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Abstract: Poster Presentations |

ASSESSMENT OF THE KNOWLEDGE, SKILLS, AND ABILITY TO USE INHALER DEVICES BY MEDICAL PERSONNEL FREE TO VIEW

Mary-Kavitha R. Vangala, MBBS*; Rakesh Sinha, MD; Gagandip B. Singh, MD; Rana Ali, MBBS; Farhad Arjomand, MD; Osmund Agbo, MBBS
Author and Funding Information

The Brooklyn Hospital Center, Brooklyn, NY


Chest


Chest. 2008;134(4_MeetingAbstracts):p114003. doi:10.1378/chest.134.4_MeetingAbstracts.p114003
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Abstract

PURPOSE:To determine if medical personnel at different levels of training responsible for monitoring and instructing patients in optimal inhaler use have sufficient knowledge and ability to use inhaler devices. Does training medical personnel have an impact on their knowledge and ability to use these devices?.

METHODS:A trained pulmonary physician at our hospital assessed internal medicine interns and residents for their knowledge, skills and ability to use inhaler devices. Respiratory therapists (RT) were evaluated similarly as a control group. The devices included metered dose inhalers, spacing chamber, turbuhaler, handihaler and accuhaler. An objective scoring system was devised based on percentage of questions answered and percentage of steps performed correctly as per the manufacturers’ instruction booklet. Subjects were shown printed instructions and correct technique in inhaler use after the completion of the initial test. Subjects were reevaluated after one month by a repeat test. The study is ongoing.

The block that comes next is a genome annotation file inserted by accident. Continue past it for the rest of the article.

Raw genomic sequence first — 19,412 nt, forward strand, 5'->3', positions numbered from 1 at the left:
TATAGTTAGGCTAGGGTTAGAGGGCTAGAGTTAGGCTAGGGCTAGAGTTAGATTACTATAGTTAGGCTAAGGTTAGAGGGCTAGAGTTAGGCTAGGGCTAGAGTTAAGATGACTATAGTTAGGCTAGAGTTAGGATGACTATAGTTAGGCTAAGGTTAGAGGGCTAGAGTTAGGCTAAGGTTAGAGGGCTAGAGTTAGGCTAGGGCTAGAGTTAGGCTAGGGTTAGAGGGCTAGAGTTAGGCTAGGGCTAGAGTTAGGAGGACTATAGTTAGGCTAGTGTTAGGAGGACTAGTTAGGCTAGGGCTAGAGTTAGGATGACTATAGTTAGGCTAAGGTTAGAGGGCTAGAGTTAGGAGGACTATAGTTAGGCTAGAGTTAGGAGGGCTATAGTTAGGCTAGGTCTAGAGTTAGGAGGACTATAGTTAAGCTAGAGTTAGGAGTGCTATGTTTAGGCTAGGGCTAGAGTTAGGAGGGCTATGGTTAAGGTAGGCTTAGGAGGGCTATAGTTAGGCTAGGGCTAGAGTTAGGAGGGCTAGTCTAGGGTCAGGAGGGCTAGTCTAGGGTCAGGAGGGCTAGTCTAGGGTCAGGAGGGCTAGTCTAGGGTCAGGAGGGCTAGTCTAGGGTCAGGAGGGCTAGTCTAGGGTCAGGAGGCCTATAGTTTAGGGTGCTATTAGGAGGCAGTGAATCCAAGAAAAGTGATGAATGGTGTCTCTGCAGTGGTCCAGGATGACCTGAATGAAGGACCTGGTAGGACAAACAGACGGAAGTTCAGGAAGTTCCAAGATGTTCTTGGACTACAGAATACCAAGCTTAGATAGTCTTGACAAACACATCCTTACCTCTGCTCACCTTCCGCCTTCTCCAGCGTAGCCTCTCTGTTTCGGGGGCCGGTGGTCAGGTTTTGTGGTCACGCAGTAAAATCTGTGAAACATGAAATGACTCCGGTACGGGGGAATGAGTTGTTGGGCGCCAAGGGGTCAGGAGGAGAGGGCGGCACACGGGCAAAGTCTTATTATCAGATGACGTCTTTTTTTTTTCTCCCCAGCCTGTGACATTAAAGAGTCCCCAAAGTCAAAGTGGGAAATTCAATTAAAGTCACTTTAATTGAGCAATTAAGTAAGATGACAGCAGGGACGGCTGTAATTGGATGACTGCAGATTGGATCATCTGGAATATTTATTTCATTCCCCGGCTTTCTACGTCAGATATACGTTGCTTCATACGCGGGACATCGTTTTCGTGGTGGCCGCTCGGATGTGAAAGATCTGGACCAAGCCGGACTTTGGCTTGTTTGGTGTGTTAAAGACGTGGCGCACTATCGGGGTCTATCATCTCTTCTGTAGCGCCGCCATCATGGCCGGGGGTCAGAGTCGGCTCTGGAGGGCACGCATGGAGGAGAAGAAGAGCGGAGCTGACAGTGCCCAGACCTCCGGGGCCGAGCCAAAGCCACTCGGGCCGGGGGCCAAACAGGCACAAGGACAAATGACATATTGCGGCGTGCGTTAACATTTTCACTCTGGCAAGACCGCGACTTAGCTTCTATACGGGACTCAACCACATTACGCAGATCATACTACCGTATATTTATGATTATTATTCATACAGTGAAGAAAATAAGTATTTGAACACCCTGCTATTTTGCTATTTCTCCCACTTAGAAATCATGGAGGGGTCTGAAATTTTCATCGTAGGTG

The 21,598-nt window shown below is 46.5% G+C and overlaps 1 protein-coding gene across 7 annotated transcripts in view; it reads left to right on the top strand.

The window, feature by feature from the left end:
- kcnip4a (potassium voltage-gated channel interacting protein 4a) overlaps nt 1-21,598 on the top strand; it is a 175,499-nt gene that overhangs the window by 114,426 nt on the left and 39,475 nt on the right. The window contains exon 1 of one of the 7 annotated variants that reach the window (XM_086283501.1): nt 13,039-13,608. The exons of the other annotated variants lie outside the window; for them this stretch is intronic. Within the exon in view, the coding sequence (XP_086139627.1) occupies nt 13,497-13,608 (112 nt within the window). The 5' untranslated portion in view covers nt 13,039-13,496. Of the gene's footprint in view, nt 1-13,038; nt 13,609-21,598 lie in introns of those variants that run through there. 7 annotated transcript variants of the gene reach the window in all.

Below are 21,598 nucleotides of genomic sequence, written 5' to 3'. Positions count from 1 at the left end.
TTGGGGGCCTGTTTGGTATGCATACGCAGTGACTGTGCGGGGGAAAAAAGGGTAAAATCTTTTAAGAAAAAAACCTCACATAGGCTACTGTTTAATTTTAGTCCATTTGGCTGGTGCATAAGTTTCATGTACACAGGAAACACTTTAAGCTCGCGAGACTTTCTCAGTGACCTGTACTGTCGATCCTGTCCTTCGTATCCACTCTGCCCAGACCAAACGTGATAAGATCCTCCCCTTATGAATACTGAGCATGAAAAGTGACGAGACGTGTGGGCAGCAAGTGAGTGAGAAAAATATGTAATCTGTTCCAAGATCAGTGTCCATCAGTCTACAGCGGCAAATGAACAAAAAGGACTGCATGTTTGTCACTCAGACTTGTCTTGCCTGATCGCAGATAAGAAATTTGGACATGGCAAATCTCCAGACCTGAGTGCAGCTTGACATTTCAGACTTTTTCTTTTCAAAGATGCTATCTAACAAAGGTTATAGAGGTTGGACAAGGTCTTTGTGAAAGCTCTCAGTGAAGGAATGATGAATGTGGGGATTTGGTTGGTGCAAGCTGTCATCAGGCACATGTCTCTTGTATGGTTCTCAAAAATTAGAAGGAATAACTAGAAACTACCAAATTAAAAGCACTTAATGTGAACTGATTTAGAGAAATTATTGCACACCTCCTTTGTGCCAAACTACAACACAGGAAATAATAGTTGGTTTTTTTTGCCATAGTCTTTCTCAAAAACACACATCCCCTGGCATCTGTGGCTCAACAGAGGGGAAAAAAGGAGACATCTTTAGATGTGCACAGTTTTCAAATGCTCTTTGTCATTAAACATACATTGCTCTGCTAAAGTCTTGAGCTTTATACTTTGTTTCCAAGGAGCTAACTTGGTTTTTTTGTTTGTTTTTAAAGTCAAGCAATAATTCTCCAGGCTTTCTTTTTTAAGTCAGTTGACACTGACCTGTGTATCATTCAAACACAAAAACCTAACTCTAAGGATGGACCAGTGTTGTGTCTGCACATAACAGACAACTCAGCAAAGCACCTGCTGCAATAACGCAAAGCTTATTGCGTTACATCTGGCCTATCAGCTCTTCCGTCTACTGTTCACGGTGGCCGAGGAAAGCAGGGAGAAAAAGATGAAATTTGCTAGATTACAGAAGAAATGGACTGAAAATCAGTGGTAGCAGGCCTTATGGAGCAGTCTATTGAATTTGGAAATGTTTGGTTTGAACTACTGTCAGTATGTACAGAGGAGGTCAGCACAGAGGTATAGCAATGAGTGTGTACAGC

RESULTS:Thirty-three subjects completed the initial test. Twenty-two subjects participated in the repeat test. The mean of the initial test scores of post graduate year (PGY) 1, PGY 2, PGY 3 and RT were 43.9 (Standard Deviation [SD] 42.2), 47.6 (SD 39), 54.6 (SD 40.3), and 87.3 (SD 24.4) respectively. On the initial test RT did significantly better (p<0.0001) than others as would be expected because of their experience in use of these devices. The repeat test scores for PGY 1, PGY 2, PGY 3 and RT were 90 (SD 17.5), 82.9 (SD 22.7), 85.4 (SD 26.0) and 96.3 (SD 8) respectively. All groups showed remarkable improvement in the scores after training; PGY 1 demonstrating the greatest improvement. There was no significant difference in the scores among the interns, residents and RT on the repeat test.

CONCLUSION:Residents knowledge and skills about inhaler use varied widely. Training residents in use of inhaler devices resulted in significant improvement in their knowledge and skills.

CLINICAL IMPLICATIONS:Medical personnel especially residents should be trained about correct use of inhalers.

DISCLOSURE:Mary-Kavitha Vangala, None.

Wednesday, October 29, 2008

1:00 PM - 2:15 PM


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